The view of the city from Mount Washington makes for incredible eye candy. If you want to complement that Grand View with a sweet treat, head over to Grandview Bakery and Sweet Shop. Choose from a wide assortment of doughnuts, cupcakes, cookies, brownies, pastries and cakes. Or sweeten up with chocolate-covered Oreos, turtles, coconut clusters or chocolate-caramel pretzel drumsticks. There are also breads, muffins, breakfast items and savory snacks. Dine at the dessert café, or take patriotic-themed cookies back to the overlook for fireworks on the Fourth. — M.M.

225 Shiloh St., Mount Washington; 412/251-0811,

Best Spontaneous Block Party, Without the Cleanup
Tapped! Pop Up Beer Gardens

A wise man once sang, “It’s a beautiful day in the neighborhood” — lyrics that capture the spirit of Tapped! Pop Up Beer Gardens. Featuring local craft brews, food-truck fare and an authentic sense of community, the Saturday-afternoon block parties are designed to show off neighborhoods with what you might call “untapped” potential; past shindigs have taken place in Braddock and Larimer, near the new home of East End Brewing Co. No invitation is necessary — just keep an eye on Facebook and Twitter for posts about future events. — M.S.;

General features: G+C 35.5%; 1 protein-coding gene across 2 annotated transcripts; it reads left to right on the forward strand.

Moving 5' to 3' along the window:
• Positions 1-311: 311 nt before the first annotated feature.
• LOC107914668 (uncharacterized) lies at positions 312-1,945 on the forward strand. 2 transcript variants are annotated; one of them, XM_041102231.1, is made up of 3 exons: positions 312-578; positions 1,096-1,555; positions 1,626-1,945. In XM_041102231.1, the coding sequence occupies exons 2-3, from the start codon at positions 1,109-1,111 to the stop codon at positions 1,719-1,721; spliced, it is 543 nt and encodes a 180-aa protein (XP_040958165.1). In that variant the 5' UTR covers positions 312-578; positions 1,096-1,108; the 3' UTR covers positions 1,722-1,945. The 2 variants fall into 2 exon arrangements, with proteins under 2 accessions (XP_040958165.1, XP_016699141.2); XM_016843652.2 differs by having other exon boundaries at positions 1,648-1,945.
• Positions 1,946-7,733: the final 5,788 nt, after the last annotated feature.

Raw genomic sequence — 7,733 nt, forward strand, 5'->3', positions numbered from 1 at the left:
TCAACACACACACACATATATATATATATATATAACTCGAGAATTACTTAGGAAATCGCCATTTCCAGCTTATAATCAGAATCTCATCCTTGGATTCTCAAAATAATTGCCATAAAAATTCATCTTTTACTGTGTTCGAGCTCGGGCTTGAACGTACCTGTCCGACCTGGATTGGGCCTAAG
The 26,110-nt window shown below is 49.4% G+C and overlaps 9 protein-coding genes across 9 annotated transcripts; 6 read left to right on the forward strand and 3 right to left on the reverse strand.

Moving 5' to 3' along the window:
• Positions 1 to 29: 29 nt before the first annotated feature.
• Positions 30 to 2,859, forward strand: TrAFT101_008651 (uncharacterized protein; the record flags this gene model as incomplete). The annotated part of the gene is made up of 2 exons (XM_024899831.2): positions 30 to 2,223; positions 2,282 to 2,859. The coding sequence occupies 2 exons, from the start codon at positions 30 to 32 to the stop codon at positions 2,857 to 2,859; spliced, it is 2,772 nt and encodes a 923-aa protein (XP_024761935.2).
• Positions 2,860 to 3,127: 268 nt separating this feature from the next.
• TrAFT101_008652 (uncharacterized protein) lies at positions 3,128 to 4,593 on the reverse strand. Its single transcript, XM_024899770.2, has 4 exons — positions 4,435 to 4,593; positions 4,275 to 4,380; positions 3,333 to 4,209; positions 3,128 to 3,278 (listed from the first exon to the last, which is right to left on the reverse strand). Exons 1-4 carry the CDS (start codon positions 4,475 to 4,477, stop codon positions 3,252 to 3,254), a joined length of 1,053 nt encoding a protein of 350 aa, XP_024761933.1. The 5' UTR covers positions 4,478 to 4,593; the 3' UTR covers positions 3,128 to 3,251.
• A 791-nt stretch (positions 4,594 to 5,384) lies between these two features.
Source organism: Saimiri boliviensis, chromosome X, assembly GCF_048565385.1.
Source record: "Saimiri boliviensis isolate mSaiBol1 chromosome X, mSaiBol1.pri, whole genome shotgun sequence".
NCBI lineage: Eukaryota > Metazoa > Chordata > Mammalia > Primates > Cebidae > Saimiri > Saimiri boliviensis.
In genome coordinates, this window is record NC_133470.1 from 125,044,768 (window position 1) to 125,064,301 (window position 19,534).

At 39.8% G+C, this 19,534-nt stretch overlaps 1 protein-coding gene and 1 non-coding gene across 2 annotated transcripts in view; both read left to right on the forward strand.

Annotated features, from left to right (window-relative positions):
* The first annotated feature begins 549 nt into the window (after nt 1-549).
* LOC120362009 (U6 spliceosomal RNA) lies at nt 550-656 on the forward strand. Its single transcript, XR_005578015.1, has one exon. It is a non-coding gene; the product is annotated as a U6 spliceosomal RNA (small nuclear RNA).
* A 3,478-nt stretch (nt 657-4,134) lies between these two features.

Best Late-Night Sampling
American Dim Sum Menu at Spoon

In the past, if you were hungry at 11:30 p.m., you might’ve been forced to settle for fast food or diner fare. Among the local spots that have recently added late-night menus is Spoon, one of our 2013 Best Restaurants. The eatery serves American dim sum Thursday through Saturday from 10 p.m. ’til midnight. Traditionally, the Asian-originated dim sum consists of small plates, some of which are cooked via steaming. At Spoon, options range from pork-belly bites to shrimp-pork potstickers. Chef/co-owner Brian Pekarcik puts his spin on these American-inspired items through the use of such common ingredients as white cheddar and arugula. — K.M.

134 S. Highland Ave., East Liberty; 412/362-2001,

Best On-Pointe Post-Workout Snack

Dancers are known for their agility, focus and strength. What fuels them? Light meals and sugar-filled snacks won’t keep active types well-nourished. That’s why Pittsburgh Ballet Theatre dancers Julia Erickson and Aaron Ingley decided in February 2010 to create an energy bar for those who are constantly on the go. Their product line, Barre, contains three nutrient-packed varieties to suit the needs of prima ballerinas, marathon runners and everyone in between. Our favorite is the Ballerina Spirulina, which provides a wealth of vitamins via the algae, coconut and other ingredients. Pick up a few online or at Marty’s Market, PBT’s headquarters and area yoga studios, among other spots. — K.M.